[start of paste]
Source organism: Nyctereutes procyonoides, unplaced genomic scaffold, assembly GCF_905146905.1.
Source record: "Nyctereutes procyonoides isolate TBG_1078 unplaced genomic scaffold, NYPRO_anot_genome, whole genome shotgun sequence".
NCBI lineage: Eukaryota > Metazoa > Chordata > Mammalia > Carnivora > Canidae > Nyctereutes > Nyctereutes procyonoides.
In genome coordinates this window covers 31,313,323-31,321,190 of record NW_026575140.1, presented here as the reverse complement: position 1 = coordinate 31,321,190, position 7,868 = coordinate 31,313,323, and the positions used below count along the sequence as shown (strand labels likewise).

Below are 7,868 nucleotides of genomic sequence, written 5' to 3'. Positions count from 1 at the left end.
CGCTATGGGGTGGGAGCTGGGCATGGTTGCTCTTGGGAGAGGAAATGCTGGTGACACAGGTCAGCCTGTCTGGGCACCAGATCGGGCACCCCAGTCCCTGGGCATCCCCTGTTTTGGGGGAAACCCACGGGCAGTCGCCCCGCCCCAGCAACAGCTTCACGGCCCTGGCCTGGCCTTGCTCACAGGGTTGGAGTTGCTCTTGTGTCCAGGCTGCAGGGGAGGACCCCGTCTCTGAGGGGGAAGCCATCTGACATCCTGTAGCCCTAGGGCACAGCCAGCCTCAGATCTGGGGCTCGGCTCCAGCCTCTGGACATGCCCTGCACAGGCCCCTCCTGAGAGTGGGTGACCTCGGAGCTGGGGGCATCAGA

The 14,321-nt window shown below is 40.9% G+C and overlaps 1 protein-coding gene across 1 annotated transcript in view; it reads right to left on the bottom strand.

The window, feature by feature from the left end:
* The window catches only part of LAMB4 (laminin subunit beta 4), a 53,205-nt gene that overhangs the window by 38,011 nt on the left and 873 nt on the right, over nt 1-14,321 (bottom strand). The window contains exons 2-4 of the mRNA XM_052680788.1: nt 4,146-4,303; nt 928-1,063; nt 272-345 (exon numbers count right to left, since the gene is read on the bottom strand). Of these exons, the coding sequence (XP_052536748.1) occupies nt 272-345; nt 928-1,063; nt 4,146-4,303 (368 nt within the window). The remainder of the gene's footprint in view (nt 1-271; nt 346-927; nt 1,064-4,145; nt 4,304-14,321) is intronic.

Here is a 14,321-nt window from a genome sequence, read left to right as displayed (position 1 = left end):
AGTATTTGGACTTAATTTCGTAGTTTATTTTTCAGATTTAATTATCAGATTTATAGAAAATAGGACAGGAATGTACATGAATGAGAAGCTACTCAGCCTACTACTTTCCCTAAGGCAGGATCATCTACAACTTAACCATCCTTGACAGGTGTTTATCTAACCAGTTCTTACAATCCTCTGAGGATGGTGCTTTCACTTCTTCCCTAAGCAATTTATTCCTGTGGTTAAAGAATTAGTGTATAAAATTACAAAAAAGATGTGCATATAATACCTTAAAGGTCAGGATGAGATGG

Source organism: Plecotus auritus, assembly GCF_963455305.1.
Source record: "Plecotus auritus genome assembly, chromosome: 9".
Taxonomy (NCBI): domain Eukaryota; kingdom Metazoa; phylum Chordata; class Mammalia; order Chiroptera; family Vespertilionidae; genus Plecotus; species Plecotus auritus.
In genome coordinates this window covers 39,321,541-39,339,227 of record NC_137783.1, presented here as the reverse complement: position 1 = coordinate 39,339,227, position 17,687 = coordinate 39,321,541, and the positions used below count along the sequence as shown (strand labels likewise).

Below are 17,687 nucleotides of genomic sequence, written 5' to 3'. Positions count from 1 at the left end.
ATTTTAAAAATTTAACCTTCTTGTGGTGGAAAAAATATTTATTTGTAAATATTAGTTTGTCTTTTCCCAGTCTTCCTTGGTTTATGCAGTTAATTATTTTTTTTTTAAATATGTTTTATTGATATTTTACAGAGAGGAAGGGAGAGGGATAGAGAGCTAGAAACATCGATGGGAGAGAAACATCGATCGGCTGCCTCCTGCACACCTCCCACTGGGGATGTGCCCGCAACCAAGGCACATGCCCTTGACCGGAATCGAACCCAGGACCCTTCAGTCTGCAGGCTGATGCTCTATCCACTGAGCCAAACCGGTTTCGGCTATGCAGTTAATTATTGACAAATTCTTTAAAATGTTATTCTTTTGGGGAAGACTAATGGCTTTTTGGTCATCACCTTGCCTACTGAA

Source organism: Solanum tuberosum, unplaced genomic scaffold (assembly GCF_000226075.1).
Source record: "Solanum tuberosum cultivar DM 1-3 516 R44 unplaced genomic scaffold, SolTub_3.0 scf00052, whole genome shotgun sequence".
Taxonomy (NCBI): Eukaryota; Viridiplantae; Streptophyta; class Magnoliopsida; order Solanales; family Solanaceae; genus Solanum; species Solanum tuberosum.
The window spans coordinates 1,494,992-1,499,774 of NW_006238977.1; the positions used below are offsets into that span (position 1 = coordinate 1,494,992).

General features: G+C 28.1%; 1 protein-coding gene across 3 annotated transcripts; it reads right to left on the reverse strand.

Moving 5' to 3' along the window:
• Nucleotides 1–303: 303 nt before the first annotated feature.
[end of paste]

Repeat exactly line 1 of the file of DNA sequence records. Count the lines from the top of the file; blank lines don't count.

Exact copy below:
Source organism: Nyctereutes procyonoides, unplaced genomic scaffold, assembly GCF_905146905.1.